HVACR contractors are not insulated from business problems, angry customers, or lawsuits. Although being sued isn’t as commonplace as the 1-800 TV lawyers would like viewers to think, there is still an issue of both merited and frivolous lawsuits being filed, even in the HVACR industry. Once a company is on its way to court, it’s recommended that the owners contact their insurance provider as well as a lawyer. However, there are steps contractors can take to address customer complaints before they reach the courthouse doors.



There are rules that contractors must follow, both in construction and HVACR. Be they local, regional, or federal requirements, these stipulations protect the customer and the contractor from unsafe situations. When working in a home or at a commercial site, technicians may run into asbestos or lead. Asbestos cannot be handled unless licensed, and there are required lead renovator certifications that need to be obtained for the proper handling of lead situations. Violating these restrictions sets contractors up for a lawsuit.

Another problem contractors run into that could put them into the legal system is working without pulling the proper permits. Ignorance of the law is not a defense in this case, and it is up to the contractor to understand and abide by local and federal laws.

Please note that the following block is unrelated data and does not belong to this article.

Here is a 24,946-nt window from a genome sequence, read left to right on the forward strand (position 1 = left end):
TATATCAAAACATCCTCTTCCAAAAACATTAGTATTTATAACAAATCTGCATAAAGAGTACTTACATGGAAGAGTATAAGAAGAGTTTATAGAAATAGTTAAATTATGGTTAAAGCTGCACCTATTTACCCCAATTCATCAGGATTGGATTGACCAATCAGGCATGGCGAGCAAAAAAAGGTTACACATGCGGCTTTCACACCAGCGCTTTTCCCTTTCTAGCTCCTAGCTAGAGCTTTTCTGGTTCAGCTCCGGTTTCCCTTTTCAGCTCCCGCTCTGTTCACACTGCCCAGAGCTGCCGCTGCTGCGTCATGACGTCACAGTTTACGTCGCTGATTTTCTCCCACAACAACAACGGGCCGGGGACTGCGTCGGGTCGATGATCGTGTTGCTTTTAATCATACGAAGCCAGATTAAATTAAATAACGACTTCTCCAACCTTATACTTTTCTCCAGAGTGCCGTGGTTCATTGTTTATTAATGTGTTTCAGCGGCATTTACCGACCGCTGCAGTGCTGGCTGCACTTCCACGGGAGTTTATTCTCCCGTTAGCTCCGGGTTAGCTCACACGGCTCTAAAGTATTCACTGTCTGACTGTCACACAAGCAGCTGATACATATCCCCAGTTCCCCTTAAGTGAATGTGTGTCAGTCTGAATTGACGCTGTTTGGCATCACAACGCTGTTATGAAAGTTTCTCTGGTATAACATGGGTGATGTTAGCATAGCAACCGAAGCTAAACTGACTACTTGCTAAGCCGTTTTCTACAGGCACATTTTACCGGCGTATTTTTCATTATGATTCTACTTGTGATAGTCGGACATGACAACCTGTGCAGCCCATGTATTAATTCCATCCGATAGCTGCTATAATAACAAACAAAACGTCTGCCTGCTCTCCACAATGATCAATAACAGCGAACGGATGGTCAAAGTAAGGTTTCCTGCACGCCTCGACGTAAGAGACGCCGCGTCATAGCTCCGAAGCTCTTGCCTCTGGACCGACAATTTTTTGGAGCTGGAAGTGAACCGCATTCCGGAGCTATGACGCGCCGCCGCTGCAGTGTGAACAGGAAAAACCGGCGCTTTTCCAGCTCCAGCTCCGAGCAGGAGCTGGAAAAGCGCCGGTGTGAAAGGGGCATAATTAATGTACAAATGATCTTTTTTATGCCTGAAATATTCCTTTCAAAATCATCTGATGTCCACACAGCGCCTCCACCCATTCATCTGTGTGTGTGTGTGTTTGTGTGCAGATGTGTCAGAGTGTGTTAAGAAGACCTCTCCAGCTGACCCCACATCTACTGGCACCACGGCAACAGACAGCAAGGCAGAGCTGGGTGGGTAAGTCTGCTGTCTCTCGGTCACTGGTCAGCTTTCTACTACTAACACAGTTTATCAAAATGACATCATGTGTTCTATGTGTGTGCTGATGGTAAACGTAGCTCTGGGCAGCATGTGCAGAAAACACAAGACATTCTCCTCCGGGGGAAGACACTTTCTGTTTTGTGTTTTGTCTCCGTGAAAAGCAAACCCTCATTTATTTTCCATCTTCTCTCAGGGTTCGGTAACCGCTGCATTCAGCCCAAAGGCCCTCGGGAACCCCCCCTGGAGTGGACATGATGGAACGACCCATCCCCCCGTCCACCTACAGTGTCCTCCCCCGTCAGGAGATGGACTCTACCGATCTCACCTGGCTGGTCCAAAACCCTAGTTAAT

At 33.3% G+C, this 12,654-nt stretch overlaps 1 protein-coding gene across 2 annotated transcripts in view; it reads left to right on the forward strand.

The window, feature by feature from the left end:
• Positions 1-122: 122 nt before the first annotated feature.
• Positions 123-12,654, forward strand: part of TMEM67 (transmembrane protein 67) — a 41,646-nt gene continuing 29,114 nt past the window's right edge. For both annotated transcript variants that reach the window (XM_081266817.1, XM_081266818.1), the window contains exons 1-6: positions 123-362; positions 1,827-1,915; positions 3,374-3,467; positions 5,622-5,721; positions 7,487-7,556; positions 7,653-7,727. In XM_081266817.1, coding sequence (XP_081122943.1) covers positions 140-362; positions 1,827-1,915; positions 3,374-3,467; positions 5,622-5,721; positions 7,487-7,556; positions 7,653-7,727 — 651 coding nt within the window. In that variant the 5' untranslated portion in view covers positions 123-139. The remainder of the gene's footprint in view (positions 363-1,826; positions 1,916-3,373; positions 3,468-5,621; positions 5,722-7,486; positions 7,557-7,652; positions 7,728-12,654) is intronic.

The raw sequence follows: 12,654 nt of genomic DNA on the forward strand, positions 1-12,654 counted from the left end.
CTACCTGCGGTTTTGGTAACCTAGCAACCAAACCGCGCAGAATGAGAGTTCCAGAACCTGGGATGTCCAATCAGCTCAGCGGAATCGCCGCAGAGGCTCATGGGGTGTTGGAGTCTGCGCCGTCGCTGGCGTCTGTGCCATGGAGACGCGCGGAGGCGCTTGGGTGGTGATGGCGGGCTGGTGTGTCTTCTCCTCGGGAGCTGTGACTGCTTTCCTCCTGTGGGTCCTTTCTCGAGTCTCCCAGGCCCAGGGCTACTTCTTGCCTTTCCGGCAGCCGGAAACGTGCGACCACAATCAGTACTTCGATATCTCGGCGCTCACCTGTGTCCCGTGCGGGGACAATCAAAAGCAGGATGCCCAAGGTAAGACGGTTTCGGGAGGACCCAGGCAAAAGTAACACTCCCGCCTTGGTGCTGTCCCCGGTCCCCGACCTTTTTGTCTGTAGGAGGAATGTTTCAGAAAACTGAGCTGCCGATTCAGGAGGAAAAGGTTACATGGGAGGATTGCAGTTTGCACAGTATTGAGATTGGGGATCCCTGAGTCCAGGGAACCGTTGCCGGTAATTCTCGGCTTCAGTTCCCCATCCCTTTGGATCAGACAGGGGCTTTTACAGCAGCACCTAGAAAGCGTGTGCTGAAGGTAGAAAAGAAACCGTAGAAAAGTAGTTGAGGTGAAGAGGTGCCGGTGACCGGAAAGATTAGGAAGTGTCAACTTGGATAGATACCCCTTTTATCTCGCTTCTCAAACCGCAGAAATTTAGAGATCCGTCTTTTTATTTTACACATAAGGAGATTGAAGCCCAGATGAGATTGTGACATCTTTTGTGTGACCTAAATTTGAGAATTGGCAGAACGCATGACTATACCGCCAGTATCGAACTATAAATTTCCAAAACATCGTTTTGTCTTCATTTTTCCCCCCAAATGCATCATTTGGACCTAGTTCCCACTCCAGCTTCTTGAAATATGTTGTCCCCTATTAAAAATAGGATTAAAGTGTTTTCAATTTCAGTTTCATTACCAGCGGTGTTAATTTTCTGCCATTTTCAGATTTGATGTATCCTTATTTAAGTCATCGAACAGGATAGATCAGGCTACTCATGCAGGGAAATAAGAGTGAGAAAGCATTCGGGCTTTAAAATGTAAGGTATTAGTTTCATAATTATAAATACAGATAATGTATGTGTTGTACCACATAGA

A contractor in Colorado, for example, installed almost 1,000 furnaces, hot water heaters, and a/c units without pulling the proper permits. He was ordered by a judge to temporarily stop operating in 2017 while an investigation of the company’s business practices occurred. In August 2018, the business was closed permanently, and the contractor is no longer allowed to sell or install furnaces, boilers, hot water heaters, a/c units, or any other kind of HVAC equipment. The owner was also fined $1.5 million in civil penalties and over $205,000 in restitution and state attorney fees.



Following the law requires perfection, but when it comes to installations, maintenance, and repair, mistakes do happen.

“The best way to protect yourself from lawsuits is to focus your work on what you are good at,” said Scott Merritt, CEO of Fire & Ice Heating and Air Conditioning Inc., Columbus, Ohio. “If we have complaints about quality — and it’s true — we own up to it. I can tell you that no company is perfect. How a company handles their mistakes is how you determine whether or not they are a good company.”

According to Merritt, it is important that a company behaves in an honorable manner. From honoring warranty issues to fixing the complaint quickly, he explained that these are the moves that surprise customers who, at this point, are often expecting a battle.



Owning up to a mistake quickly will likely take the sting out of a customer conflict. What the contractor does after that, however, can have a hand in determining if the legal system gets involved. Leaving the problem unresolved is almost a surefire way to end up in small claims court, civil court, or going through the process of alternative dispute resolution. Either way, this lack of solution is damaging to both the customer and the contractor. Finding a solution and fixing the issue is one of the best ways to keep a contractor out of court for a job that had mistakes.